“Nice people don’t do things like that”. I wonder how many of us were brought up to avoid the bad manners of childhood with such words – and grew to apply them to adult crimes. Murder, adultery, lying for advantage are often spoken against. Most religions forbid such things in one way or another, and the ten commandments of the Old Testament are no exception. (See Exodus 20 and Deuteronomy 5:6-21)
In today’s gospel (Matthew 5:21-37) Jesus seems to want more. He is not content that we should avoid the action, but reaches further for the underlying motive. Anger, lust, and self-centredness are the problem, whether or not the opportunity for action is present. The idea that these (and other) attitudes might be replaced by the love, justice and mercy of God is wonderful, and very demanding.
In other places, Jesus will speak words of hope that murder, adultery, fraud and bitterness (as well as their underlying attitudes) are forgivable. But he will not suggest that the sins can be combined with the holiness of character which is important to God, and to the life of God’s people. The disciples he gathers will not all be exemplary characters, but cannot be content with their failures. We find hope in the fact that they continue to need grace and forgiveness, if the patience needed by the community is more difficult.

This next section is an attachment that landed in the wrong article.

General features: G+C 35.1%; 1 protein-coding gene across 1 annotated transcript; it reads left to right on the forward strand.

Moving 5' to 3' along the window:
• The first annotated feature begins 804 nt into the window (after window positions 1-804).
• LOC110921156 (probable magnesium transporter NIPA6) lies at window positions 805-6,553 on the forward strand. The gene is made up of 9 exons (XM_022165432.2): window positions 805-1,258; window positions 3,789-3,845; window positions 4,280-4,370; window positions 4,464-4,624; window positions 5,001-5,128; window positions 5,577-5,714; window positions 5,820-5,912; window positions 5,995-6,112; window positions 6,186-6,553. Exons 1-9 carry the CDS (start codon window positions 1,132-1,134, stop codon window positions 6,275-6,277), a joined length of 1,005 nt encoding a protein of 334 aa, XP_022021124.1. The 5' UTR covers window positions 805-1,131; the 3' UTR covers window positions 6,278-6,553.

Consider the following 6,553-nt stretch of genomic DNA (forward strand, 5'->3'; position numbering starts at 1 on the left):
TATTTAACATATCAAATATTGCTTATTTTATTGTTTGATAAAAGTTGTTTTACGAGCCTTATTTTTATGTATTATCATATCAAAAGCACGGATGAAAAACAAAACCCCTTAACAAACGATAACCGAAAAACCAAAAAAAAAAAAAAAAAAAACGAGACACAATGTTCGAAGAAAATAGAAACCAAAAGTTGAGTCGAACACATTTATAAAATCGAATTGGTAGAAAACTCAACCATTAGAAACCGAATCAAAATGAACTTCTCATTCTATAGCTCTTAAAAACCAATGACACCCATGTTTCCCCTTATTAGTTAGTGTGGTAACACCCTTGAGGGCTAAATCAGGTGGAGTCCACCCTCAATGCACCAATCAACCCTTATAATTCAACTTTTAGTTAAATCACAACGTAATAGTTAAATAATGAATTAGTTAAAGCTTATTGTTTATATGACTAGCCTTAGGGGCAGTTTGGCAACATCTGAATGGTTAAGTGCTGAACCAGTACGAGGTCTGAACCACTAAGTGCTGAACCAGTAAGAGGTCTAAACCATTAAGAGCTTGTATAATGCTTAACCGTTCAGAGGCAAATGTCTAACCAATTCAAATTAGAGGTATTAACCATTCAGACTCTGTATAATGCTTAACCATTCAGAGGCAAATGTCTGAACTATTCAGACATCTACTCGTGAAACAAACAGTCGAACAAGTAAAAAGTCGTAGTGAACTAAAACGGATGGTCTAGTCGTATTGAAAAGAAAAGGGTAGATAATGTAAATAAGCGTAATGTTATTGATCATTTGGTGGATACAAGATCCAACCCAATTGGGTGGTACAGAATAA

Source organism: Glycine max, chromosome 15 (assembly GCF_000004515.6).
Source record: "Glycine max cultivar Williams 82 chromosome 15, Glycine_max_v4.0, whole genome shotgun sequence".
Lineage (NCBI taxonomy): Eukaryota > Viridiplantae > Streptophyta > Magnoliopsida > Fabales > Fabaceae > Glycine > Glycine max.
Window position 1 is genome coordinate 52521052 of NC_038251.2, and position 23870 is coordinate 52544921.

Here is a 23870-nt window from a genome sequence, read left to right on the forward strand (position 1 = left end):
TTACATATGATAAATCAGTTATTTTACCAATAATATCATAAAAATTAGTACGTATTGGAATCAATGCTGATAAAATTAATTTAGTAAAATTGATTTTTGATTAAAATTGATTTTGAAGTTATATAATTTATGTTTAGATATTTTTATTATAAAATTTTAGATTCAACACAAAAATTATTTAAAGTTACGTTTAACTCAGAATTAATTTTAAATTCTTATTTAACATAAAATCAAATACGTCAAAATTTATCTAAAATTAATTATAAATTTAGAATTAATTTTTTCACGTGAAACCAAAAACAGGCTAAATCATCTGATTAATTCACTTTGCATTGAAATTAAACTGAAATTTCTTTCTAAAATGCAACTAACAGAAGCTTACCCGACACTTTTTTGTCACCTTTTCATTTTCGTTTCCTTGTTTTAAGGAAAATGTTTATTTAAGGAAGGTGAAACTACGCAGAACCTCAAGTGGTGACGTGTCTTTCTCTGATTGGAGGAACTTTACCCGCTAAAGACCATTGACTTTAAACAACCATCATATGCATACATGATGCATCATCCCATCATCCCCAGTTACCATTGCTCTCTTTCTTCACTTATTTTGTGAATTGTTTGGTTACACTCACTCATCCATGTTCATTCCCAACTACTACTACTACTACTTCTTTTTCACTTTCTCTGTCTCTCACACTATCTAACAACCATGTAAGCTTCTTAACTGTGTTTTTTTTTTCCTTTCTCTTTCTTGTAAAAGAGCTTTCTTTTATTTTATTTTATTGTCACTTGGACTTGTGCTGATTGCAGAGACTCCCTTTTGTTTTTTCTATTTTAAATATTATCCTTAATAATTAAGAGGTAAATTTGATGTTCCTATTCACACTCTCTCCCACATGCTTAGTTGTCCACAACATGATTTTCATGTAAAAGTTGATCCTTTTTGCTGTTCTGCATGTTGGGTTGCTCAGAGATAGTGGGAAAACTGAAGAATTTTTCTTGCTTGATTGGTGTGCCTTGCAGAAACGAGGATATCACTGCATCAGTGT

So how do we hear Jesus words? We need to deal with our anger and disrespect of other people. It doesn’t only become offensive if we are able to hurt them physically – the attitude is already a falling short of God’s standard – a sin. Similarly with dishonorable relationships, whether unfaithful, or simply manipulative; and words which do not tell the truth in love (as in Ephesians 4:14-16). This is something we shall fail constantly. Yet this standard helps us remember the difference for those of different family background and life experience. Christians are not called to be “nice”, but to become like God in our attitudes to all sorts of people and situations.